Hello fellows, I hope you all are doing great. In today’s tutorial, we will have a look at Analyze Amplifier Total Frequency Response. In previous tutorials about low-frequency response and high-frequency response we have discussed that RC circuitry in amplifiers has effect on the frequency response.

In today’s post, we will combine previous discussed concepts and discussed the total response of the amplifier and their related parameters. So let’s get started with Analyze Amplifier Total Frequency Response.

#### Analyze Amplifier Total Frequency Response

• In below figure denoted as b’ you can see the ideal response curve or Bode plot for bipolar junction transistor amplifier circuitry shown in figure denoted as a’ • In curve you can see that 3 breaking points exit at less critical frequency value ( fcl1, fcl2, and fcl3) are formed by the 3 low-frequency RC circuitry designed by the coupling and bypass capacitors.
• The other 2 breaking points at upper critical frequency values fcu1 and fcu2, are formed by the 2 high-frequency RC circuitry designed with the internal capacitances of transistors.
• Of interest are the 2 main critical frequencies, fcl3 and fcu1, shown I figure denoted as b’.
• These 2 frequency values occur for the voltage gain of an amplifier is three decibels less its midrange values.
• These two frequency values are denoted fcl(dom) and fcu(dom).
• The upper and lower main critical frequency values are sometimes named as the half-power frequencies.
• This terminology is found from the factor that the output power of the amplifier at its critical frequency is half of its midrange power.
• It can be discussed as initiating with the factor that the output voltage is 0.707 of its midrange values at main or critical frequency.

#### Bandwidth

• The amplifier usually work with signal frequency values among fcl(dom) and fcu(dom).
• If the input signal frequency value is fcl(dom) or fcu(dom), the output signal voltage level will be 70.7 percent of its midrange value or If the signal frequency value is less than fcl(dom), the gain and so the output signal level losses at 20 dB/decade till the value of next critical frequency is gotten.
• The same happens when the signal frequency is larger than fcu(dom).
• The value of frequency existing between fcl(dom) and fcu(dom) is known as the bandwidth of the amplifier, it explained in the below figure. • Only the main or leading critical frequency values exits in the response curve since they find the bandwidth.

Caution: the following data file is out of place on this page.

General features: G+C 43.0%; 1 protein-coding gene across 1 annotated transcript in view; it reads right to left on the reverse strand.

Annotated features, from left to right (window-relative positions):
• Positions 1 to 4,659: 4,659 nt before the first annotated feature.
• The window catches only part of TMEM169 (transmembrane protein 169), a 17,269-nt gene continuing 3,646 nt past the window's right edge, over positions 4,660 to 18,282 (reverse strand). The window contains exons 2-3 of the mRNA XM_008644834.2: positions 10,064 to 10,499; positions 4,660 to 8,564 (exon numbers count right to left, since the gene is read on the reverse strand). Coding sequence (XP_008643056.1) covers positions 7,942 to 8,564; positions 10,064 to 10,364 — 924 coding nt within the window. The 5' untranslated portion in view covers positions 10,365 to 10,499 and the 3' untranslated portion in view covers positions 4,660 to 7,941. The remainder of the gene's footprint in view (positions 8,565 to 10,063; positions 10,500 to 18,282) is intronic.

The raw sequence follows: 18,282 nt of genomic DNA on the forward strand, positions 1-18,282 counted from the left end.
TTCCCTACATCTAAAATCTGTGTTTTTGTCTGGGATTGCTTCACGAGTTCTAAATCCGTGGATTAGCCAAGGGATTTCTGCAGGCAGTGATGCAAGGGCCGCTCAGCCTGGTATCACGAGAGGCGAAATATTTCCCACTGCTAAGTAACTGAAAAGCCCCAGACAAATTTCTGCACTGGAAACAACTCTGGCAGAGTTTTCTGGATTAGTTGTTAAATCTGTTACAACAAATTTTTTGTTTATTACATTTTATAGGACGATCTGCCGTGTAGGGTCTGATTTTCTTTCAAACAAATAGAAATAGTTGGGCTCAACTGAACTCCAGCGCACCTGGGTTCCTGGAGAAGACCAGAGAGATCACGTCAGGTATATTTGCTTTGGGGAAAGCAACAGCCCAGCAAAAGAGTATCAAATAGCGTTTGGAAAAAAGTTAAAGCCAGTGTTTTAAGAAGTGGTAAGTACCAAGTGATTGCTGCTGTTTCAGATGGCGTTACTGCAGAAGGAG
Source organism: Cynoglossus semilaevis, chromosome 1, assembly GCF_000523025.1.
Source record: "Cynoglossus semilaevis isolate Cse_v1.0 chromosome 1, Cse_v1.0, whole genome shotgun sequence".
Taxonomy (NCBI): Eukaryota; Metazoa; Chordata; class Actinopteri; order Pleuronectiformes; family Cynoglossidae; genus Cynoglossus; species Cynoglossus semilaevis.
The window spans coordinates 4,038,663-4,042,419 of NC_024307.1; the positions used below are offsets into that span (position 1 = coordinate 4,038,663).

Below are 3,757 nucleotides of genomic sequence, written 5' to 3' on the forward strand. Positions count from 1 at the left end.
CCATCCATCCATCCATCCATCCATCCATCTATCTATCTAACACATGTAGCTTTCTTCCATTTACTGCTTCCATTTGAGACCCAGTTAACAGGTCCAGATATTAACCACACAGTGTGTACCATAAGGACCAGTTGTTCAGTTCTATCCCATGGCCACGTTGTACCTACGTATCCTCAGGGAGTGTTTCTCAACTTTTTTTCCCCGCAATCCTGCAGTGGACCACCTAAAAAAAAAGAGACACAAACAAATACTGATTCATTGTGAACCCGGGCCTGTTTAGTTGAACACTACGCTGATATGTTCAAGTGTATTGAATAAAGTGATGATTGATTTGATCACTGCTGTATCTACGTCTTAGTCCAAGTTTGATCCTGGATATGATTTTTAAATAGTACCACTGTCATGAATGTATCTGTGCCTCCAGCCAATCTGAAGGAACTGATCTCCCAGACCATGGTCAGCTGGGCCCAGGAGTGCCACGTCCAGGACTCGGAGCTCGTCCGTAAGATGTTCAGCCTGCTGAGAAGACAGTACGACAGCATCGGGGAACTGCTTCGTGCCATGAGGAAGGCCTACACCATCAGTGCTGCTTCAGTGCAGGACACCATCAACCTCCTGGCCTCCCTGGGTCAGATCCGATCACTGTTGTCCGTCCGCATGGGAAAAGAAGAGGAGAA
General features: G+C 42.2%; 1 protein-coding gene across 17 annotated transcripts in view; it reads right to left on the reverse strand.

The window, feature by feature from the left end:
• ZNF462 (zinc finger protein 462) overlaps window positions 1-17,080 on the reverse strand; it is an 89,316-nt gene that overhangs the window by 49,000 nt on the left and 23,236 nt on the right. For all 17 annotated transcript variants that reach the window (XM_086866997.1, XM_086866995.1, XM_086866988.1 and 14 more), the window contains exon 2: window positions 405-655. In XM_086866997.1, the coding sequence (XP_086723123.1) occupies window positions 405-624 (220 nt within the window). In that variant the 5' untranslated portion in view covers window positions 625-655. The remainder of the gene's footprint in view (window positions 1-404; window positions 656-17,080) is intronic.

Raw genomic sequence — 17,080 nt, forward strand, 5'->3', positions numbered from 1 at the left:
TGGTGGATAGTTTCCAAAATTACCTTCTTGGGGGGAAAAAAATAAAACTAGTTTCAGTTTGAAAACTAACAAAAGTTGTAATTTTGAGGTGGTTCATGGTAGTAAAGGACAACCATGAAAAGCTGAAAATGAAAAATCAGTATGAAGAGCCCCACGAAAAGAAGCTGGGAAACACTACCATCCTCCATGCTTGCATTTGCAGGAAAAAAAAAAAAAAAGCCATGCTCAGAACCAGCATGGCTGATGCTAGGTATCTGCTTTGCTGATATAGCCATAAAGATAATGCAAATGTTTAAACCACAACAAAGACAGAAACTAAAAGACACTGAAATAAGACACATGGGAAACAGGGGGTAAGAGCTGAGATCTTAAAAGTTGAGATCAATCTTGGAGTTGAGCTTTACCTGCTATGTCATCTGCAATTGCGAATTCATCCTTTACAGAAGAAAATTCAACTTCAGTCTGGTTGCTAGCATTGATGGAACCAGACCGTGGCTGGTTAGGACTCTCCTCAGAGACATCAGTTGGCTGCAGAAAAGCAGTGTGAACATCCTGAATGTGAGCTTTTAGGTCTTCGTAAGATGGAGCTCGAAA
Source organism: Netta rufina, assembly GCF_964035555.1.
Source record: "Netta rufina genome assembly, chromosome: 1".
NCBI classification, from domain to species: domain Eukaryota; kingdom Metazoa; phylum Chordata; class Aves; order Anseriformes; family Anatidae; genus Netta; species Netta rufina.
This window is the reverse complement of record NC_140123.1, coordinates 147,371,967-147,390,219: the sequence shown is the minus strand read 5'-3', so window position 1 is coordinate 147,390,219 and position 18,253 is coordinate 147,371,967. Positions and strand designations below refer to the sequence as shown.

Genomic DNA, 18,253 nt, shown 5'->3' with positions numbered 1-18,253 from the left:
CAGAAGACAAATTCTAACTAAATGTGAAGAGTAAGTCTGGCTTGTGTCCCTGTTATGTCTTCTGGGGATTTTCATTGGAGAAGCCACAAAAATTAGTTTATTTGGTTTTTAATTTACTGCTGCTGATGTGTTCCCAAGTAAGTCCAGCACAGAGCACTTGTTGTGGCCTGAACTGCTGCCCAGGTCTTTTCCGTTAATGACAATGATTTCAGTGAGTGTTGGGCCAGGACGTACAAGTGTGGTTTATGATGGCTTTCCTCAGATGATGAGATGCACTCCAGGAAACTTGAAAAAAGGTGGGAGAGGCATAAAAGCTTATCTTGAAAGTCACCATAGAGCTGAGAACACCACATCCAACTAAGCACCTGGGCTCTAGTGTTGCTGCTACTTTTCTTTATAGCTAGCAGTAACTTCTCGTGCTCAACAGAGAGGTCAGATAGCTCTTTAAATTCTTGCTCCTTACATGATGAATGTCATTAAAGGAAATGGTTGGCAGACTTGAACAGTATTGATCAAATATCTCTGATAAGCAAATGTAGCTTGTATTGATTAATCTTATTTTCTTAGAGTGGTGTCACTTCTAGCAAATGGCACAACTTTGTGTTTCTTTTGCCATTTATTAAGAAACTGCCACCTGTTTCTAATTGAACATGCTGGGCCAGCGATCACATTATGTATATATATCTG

• With that sometimes the other critical frequencies are at some distance from the dominant frequencies which have no important role in the total amplifier response and can be ignored.
• The bandwidth of the amplifier is defined in hertz unit.
• In an ideal case, all frequency values existing among the bandwidth of amplifier are amplified at equal bases.
• For instance, if ten millivolts root mean square signal is given to the amplifier having a voltage of twenty it gets amplified to two hundred millivolts root-mean-square for all frequency values in the bandwidth.
• In real the gain value is three decibels at fcl(dom) and fcu(dom).

#### Gain-Bandwidth Product

• One feature of the amplifier product of voltage gain and bandwidth remains constant when the roll-off is -20 dB/decade.
• This feature is known as the gain-bandwidth product. Let us suppose that the dominant lower critical frequency of a specific amplifier is less than the dominant higher critical frequency.

fcl(dom) << fcu(dom)

• The bandwidth can be mentioned as.

BW = fcu(dom) – fcl(dom)= fcu

Unity-Gain Frequency

• The simplified Bode plot is for this case is drawn in the below figure. • Note that fcl(dom) is ignored since it is very less than fcu(dom), and the bandwidth almost equals to fcu(dom).
• At starting fcu(dom), the gain rolls off till unity gain zero decibels is obtained.
• The frequency value over which the gain of an amplifier is one is known as unity gain frequency fT.
• The importance of fT is that it always equal to the midrange voltage gain multiple with the bandwidth and has a constant value for a resultant transistor.

fT=Av(mid )BW

• For the situation shown in above figure fT =Av(mid) fcu(dom).
• For instance, if a transistor datasheet has a value of fT =100 MHz, it shows that a transistor has the ability to generate a voltage gain of one to the one hundred megahertz frequency.

That is a detailed post about Analyze Amplifier Total Frequency Response if you have any query ask in comments. Thanks for reading. Have a good day